While the videos of the title are of varying quality, the real common theme here is in demonstrating the behavior of supercooled liquids, in particular water. Supercooling is an important process in meteorology, and plays a part in the formation of aircraft icing, hail, the rapid transfer of water molecules from liquid droplets to snow crystals, and at times in the production of lightning and the occurrence of freezing rain.
Essentially, supercooling means lowering the temperature of a liquid beyond its typical freezing point without actually turning it into a solid, in the case of water, cooling it below 32 degrees F while remaining in liquid form. This happens naturally in the atmosphere when relatively pure cloud or precipitation droplets either form or are carried into areas with colder temperatures in the absence of something called "ice nuclei," which are particles that have molecular properties that favor the formation of ice crystals. In the air, these particles (some types of dust, minerals, even some bacteria) are relatively uncommon compared to the number of "condensation nuclei," which act as sites for the formation of liquid droplets.
In our freezers at home, however, or in the outdoors when the temperature falls below 32 F, most of the time the water contains impurities, or the container holding the water contains impurities or sharp corners or other features that can serve as ice nucleation sites. Given this, water typically freezes pretty quickly after falling below the "freezing point." However, very pure water in a relatively pristine container, left undisturbed and chilled gradually, may also drop well below freezing while remaining in a liquid state. Then, if the water is disturbed by shaking, or a "seed" in the form of a small ice crystal or other favorable nucleating material is introduced, ice crystals will develop at the seeding point, then serve as further seeds themselves such that the entire container will freeze, usually into a slush with a temperature very close to the freezing point.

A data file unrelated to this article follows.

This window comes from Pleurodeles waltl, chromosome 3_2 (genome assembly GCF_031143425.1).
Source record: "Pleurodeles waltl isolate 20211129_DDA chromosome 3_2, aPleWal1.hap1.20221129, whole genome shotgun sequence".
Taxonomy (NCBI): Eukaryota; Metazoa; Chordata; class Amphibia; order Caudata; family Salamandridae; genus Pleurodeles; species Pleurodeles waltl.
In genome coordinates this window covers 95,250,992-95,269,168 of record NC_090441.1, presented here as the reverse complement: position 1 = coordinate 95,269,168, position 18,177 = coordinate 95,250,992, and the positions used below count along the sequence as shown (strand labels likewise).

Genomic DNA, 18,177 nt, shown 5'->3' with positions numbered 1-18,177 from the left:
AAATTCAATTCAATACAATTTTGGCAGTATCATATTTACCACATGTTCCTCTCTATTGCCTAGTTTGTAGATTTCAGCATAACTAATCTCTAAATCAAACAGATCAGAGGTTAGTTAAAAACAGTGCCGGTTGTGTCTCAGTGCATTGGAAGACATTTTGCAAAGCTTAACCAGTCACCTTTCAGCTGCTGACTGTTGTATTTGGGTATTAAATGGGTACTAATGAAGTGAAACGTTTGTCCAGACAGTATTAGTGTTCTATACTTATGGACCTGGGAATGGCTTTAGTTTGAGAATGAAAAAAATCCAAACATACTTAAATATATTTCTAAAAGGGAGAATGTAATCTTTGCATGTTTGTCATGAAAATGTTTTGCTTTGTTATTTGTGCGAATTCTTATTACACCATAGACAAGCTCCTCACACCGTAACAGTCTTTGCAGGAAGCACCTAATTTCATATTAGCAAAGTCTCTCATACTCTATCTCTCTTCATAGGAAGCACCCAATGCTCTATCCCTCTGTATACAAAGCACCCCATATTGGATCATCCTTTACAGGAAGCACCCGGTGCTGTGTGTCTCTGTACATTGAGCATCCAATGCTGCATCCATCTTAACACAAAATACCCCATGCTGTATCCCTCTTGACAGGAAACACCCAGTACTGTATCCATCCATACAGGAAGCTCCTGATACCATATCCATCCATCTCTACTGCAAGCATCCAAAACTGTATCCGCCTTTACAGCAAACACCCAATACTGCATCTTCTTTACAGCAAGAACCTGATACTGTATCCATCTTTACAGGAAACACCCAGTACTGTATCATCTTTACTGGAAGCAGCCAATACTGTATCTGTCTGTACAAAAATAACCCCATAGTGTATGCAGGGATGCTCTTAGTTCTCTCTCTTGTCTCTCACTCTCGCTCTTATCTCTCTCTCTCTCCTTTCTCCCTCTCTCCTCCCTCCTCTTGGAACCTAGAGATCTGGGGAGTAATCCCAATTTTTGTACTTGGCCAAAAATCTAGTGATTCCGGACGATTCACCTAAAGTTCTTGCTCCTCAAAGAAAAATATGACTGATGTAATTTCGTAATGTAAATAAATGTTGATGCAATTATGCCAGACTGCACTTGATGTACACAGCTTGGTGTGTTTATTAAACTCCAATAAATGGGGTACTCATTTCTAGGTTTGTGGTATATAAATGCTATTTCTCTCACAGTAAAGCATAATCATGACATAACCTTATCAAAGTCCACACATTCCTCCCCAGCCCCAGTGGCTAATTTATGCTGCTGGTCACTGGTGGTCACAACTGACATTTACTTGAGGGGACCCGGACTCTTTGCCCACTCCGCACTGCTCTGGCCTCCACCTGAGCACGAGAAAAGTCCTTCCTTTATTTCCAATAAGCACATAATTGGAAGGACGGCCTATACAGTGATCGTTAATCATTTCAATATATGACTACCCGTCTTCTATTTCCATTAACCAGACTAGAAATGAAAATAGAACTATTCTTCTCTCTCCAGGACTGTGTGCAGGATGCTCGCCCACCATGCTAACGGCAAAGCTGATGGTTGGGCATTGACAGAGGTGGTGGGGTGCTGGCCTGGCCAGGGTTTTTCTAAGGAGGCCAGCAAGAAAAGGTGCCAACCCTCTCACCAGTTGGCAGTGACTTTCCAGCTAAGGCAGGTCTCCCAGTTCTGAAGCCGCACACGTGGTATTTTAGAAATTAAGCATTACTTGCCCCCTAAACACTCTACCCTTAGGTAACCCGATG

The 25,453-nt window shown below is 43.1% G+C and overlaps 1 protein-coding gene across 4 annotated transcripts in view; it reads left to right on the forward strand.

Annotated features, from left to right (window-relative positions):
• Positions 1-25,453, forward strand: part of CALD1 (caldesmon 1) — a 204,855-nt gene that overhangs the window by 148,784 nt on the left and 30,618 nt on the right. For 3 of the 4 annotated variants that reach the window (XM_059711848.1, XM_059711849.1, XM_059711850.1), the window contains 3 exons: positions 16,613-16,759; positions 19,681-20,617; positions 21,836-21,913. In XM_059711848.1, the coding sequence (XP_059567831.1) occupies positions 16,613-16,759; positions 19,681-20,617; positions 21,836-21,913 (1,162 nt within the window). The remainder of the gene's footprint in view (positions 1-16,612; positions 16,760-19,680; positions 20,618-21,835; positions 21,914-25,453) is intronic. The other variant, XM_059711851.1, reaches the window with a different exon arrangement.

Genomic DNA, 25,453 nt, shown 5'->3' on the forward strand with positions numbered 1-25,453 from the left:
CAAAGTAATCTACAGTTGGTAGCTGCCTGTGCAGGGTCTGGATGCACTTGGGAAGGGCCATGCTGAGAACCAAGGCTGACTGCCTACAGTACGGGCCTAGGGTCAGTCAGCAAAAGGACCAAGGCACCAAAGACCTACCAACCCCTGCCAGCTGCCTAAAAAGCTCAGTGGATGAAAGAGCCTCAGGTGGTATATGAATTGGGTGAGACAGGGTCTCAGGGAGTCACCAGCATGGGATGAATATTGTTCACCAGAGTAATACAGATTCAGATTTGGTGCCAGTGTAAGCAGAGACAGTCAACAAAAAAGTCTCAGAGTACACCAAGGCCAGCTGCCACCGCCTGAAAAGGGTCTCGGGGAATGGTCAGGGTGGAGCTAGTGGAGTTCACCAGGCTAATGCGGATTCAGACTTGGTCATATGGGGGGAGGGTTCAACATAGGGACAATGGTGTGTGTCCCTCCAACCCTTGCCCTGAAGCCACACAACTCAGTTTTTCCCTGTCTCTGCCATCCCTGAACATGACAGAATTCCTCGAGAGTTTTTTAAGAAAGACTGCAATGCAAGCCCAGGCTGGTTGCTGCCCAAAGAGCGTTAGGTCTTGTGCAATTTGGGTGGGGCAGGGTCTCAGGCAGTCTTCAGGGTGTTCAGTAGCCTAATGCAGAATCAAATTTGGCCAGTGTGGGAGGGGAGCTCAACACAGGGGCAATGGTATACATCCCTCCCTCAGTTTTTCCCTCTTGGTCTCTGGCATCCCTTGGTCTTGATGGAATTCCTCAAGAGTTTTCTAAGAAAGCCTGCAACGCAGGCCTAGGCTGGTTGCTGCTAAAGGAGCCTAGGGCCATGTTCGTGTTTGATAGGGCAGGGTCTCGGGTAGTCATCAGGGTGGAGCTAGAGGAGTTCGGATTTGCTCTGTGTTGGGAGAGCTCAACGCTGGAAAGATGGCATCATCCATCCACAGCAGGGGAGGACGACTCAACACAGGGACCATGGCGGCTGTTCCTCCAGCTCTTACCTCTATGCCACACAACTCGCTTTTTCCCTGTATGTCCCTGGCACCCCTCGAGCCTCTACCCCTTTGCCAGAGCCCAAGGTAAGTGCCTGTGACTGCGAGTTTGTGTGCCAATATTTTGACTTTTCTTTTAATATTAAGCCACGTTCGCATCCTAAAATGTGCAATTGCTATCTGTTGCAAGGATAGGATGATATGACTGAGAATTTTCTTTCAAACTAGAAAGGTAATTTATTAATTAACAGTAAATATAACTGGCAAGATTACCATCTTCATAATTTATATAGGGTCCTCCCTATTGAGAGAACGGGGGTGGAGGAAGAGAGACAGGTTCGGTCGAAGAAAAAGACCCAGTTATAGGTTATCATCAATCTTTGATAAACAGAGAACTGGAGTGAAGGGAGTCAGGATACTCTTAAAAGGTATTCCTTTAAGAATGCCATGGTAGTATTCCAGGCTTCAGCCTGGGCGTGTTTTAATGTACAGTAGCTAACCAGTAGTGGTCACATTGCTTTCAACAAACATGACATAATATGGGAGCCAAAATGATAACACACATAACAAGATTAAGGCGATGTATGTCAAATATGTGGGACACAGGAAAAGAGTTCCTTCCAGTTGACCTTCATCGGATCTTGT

Quite a few people have documented this process in a variety of ways on video, and have posted the results on the web. It's a neat process to see, and some of you may have experienced it yourselves. It can also occur with liquids like soda and juices, so long as the impurities, in the form of sweeteners, flavorings and dissolved gasses, are not favorable for ice crystal formation. For those of you who haven't seen it, I've included links to a few videos showing different facets of this process. With temperatures reaching the mid 90s to around 100 again this week, it may be a nice time to think about supercooling!